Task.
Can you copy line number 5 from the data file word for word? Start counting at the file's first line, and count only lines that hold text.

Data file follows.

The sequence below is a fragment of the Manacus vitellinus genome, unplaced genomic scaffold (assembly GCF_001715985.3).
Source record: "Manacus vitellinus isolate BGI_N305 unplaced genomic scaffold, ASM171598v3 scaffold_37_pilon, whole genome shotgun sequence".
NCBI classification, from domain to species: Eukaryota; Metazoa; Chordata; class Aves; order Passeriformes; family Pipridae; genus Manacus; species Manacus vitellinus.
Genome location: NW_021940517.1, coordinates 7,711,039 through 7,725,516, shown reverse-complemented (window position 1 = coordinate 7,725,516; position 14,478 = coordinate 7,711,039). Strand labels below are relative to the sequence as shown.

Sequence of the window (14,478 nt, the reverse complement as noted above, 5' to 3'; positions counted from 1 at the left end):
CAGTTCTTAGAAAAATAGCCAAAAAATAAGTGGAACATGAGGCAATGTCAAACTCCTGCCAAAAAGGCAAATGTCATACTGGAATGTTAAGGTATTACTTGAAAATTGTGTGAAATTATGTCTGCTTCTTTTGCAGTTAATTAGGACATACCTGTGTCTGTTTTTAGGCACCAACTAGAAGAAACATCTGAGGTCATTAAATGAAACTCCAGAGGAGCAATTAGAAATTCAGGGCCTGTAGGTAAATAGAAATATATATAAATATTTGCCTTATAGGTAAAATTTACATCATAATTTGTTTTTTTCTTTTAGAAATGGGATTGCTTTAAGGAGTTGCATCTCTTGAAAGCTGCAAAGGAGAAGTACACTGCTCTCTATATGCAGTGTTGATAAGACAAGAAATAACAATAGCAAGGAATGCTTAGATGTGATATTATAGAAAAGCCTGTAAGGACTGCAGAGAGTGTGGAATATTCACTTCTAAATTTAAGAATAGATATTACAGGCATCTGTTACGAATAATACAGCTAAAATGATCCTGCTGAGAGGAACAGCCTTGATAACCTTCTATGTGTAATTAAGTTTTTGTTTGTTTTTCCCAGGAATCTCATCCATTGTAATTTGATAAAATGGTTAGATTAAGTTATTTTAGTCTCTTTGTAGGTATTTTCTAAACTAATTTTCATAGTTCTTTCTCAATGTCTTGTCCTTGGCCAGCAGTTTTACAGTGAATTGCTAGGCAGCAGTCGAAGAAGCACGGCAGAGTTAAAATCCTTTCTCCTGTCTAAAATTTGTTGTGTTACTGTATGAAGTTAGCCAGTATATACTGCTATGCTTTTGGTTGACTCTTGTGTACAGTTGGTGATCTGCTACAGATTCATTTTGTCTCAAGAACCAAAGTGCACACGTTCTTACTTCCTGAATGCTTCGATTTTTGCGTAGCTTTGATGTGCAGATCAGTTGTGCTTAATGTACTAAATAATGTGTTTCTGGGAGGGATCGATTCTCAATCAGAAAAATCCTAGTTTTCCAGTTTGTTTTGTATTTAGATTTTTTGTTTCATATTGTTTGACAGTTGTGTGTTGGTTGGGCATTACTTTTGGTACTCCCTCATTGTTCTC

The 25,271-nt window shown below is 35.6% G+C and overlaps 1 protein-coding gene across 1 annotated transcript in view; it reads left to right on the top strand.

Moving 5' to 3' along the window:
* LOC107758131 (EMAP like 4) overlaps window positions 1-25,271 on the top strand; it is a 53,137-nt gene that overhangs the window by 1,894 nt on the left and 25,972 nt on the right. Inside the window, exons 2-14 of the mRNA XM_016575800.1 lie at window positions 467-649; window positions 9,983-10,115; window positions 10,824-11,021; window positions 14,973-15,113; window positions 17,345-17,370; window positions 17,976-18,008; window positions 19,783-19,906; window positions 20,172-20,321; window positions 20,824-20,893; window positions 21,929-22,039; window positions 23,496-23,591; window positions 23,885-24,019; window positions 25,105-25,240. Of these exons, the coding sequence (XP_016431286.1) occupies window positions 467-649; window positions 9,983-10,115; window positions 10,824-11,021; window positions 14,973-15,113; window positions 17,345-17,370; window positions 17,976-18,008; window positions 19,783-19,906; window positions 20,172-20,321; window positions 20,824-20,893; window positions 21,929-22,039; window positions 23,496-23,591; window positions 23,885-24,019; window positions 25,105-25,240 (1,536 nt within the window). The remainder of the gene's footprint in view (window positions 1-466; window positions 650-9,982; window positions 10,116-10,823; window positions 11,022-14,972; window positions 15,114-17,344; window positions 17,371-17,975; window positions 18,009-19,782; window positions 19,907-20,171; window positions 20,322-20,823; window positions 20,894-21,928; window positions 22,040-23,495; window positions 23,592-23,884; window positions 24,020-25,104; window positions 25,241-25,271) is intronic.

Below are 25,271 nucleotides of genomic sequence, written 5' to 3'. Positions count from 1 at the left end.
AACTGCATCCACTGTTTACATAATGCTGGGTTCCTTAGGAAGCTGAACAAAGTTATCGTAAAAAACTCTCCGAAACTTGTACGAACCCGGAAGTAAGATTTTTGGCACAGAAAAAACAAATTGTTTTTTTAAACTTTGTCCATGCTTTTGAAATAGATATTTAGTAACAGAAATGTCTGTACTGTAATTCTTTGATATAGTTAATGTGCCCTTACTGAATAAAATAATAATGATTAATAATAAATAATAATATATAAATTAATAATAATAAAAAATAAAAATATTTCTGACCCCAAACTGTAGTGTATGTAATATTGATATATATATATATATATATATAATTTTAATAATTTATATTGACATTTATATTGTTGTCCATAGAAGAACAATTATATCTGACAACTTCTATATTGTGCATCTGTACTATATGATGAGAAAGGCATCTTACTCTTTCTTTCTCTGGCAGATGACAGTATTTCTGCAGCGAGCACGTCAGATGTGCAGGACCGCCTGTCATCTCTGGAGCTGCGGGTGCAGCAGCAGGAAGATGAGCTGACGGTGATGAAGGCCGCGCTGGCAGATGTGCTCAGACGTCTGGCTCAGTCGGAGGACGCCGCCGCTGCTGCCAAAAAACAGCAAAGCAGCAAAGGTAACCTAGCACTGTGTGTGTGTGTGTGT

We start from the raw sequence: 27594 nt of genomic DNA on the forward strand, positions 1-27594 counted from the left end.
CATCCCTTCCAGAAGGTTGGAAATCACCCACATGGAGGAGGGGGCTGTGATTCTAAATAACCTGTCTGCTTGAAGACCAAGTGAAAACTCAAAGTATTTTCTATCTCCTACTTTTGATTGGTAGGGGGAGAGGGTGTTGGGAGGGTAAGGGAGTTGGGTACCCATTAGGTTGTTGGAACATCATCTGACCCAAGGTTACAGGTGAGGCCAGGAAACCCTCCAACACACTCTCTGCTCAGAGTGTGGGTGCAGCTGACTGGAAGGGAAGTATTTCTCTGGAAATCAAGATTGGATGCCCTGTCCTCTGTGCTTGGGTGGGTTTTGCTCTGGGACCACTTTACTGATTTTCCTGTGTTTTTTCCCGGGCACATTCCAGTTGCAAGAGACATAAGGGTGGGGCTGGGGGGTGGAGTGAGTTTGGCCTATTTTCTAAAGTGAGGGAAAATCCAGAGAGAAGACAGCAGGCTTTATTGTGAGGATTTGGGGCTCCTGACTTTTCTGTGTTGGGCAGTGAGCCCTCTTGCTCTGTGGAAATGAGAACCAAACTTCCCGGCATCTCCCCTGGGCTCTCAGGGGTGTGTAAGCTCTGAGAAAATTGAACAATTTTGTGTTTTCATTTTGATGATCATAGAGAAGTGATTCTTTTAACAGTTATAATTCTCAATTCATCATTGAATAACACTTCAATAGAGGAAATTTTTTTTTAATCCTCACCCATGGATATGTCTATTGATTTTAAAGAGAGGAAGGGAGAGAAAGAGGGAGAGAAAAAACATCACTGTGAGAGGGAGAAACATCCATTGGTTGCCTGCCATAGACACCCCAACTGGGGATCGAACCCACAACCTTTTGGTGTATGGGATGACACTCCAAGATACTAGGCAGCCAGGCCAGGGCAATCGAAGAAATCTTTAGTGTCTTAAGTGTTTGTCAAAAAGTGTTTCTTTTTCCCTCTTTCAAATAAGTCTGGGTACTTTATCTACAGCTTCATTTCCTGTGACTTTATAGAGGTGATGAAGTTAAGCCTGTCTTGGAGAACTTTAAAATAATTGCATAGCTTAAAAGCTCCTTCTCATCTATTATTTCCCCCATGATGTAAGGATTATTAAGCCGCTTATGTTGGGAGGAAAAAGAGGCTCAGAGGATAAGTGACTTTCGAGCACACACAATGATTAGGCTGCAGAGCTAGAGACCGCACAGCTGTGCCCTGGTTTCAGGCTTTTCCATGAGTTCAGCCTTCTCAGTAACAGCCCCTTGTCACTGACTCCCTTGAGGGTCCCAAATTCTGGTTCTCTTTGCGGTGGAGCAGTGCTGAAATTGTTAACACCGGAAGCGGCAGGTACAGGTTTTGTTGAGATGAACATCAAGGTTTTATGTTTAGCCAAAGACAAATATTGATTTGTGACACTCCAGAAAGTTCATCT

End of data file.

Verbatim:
Sequence of the window (14,478 nt, the reverse complement as noted above, 5' to 3'; positions counted from 1 at the left end):